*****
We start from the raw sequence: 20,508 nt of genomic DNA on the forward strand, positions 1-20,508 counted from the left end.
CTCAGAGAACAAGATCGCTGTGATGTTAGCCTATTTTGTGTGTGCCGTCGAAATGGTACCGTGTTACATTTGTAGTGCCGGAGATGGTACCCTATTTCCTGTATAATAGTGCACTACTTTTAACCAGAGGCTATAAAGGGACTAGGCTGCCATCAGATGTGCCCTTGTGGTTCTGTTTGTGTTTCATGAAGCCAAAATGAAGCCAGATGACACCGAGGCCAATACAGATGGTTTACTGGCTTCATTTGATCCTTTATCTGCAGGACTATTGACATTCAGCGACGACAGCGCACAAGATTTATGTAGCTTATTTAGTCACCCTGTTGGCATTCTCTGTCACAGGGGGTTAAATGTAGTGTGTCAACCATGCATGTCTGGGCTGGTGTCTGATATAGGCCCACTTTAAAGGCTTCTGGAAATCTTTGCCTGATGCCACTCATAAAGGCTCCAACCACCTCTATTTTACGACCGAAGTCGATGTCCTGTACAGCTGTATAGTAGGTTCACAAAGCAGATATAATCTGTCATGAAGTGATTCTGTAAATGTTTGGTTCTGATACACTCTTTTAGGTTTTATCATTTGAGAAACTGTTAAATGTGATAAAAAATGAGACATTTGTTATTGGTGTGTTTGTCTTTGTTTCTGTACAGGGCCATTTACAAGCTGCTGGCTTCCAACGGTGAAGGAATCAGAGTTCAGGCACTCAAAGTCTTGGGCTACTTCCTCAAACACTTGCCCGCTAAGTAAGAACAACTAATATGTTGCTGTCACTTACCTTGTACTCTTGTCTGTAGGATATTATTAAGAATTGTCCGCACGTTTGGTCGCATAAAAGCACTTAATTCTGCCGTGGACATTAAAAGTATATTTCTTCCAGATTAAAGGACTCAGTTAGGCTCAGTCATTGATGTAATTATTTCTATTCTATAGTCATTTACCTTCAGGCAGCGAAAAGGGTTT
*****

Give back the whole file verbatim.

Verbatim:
We start from the raw sequence: 20,508 nt of genomic DNA on the forward strand, positions 1-20,508 counted from the left end.
CTCAGAGAACAAGATCGCTGTGATGTTAGCCTATTTTGTGTGTGCCGTCGAAATGGTACCGTGTTACATTTGTAGTGCCGGAGATGGTACCCTATTTCCTGTATAATAGTGCACTACTTTTAACCAGAGGCTATAAAGGGACTAGGCTGCCATCAGATGTGCCCTTGTGGTTCTGTTTGTGTTTCATGAAGCCAAAATGAAGCCAGATGACACCGAGGCCAATACAGATGGTTTACTGGCTTCATTTGATCCTTTATCTGCAGGACTATTGACATTCAGCGACGACAGCGCACAAGATTTATGTAGCTTATTTAGTCACCCTGTTGGCATTCTCTGTCACAGGGGGTTAAATGTAGTGTGTCAACCATGCATGTCTGGGCTGGTGTCTGATATAGGCCCACTTTAAAGGCTTCTGGAAATCTTTGCCTGATGCCACTCATAAAGGCTCCAACCACCTCTATTTTACGACCGAAGTCGATGTCCTGTACAGCTGTATAGTAGGTTCACAAAGCAGATATAATCTGTCATGAAGTGATTCTGTAAATGTTTGGTTCTGATACACTCTTTTAGGTTTTATCATTTGAGAAACTGTTAAATGTGATAAAAAATGAGACATTTGTTATTGGTGTGTTTGTCTTTGTTTCTGTACAGGGCCATTTACAAGCTGCTGGCTTCCAACGGTGAAGGAATCAGAGTTCAGGCACTCAAAGTCTTGGGCTACTTCCTCAAACACTTGCCCGCTAAGTAAGAACAACTAATATGTTGCTGTCACTTACCTTGTACTCTTGTCTGTAGGATATTATTAAGAATTGTCCGCACGTTTGGTCGCATAAAAGCACTTAATTCTGCCGTGGACATTAAAAGTATATTTCTTCCAGATTAAAGGACTCAGTTAGGCTCAGTCATTGATGTAATTATTTCTATTCTATAGTCATTTACCTTCAGGCAGCGAAAAGGGTTT